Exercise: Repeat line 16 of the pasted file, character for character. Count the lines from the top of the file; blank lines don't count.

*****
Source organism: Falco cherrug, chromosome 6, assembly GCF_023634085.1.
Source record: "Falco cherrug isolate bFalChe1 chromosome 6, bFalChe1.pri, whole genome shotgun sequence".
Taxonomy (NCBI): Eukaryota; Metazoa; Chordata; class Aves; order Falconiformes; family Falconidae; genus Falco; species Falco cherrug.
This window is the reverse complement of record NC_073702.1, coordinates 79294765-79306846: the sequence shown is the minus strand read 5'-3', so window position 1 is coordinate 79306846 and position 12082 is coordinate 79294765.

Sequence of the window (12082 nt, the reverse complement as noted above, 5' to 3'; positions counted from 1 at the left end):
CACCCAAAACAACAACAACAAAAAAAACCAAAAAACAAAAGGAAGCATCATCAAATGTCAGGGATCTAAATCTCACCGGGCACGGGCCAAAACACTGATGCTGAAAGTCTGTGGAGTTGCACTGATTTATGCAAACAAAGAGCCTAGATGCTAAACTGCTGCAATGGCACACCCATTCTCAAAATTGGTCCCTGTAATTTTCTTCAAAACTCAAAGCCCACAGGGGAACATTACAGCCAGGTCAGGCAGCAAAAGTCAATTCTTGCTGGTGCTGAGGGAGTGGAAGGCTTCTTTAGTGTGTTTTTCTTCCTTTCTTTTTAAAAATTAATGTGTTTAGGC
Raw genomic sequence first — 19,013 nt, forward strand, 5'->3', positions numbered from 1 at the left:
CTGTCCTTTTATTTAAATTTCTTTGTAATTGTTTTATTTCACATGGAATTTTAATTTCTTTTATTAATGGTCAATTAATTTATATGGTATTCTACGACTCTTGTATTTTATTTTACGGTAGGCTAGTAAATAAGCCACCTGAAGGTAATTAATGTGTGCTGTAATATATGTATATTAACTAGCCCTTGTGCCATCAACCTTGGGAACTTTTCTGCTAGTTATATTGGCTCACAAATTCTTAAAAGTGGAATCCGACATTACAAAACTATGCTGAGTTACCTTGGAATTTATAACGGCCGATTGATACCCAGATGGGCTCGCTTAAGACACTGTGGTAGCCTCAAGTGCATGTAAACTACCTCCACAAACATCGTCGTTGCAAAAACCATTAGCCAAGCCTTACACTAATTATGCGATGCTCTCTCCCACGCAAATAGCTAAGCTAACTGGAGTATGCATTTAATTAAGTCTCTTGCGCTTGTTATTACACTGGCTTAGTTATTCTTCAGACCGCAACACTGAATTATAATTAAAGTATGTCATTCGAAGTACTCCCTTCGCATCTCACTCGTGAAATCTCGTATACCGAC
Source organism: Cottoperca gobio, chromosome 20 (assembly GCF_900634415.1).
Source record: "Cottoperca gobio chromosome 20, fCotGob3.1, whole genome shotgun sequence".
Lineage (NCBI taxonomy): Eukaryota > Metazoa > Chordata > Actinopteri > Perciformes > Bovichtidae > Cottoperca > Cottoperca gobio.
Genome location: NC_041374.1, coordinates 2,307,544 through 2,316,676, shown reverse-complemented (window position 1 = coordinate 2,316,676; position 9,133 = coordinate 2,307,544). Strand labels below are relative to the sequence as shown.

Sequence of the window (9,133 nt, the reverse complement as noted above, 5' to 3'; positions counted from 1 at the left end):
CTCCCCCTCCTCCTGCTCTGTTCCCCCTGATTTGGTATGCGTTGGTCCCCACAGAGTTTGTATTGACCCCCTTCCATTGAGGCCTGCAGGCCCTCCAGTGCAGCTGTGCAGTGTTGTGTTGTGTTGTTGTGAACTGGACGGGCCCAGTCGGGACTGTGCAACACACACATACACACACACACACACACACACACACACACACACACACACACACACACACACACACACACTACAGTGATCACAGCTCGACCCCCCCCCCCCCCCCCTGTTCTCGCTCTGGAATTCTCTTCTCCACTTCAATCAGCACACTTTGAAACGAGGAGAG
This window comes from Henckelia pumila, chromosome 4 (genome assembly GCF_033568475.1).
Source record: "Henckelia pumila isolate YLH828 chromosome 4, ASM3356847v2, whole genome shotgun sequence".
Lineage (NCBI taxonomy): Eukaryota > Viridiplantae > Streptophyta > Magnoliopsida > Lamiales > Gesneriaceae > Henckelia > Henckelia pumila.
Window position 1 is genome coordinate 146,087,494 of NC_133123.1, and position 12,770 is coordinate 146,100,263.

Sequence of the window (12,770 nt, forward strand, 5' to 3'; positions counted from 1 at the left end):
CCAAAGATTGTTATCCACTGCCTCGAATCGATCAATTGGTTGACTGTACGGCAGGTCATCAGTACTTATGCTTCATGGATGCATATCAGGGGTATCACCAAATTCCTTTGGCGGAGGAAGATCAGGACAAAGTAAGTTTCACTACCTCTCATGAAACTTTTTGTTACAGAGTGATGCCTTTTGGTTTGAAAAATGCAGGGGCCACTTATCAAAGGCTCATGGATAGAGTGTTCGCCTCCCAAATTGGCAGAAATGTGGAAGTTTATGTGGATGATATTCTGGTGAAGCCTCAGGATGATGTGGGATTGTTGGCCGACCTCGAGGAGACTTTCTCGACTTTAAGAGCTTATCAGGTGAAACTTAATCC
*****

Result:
Source record: "Henckelia pumila isolate YLH828 chromosome 4, ASM3356847v2, whole genome shotgun sequence".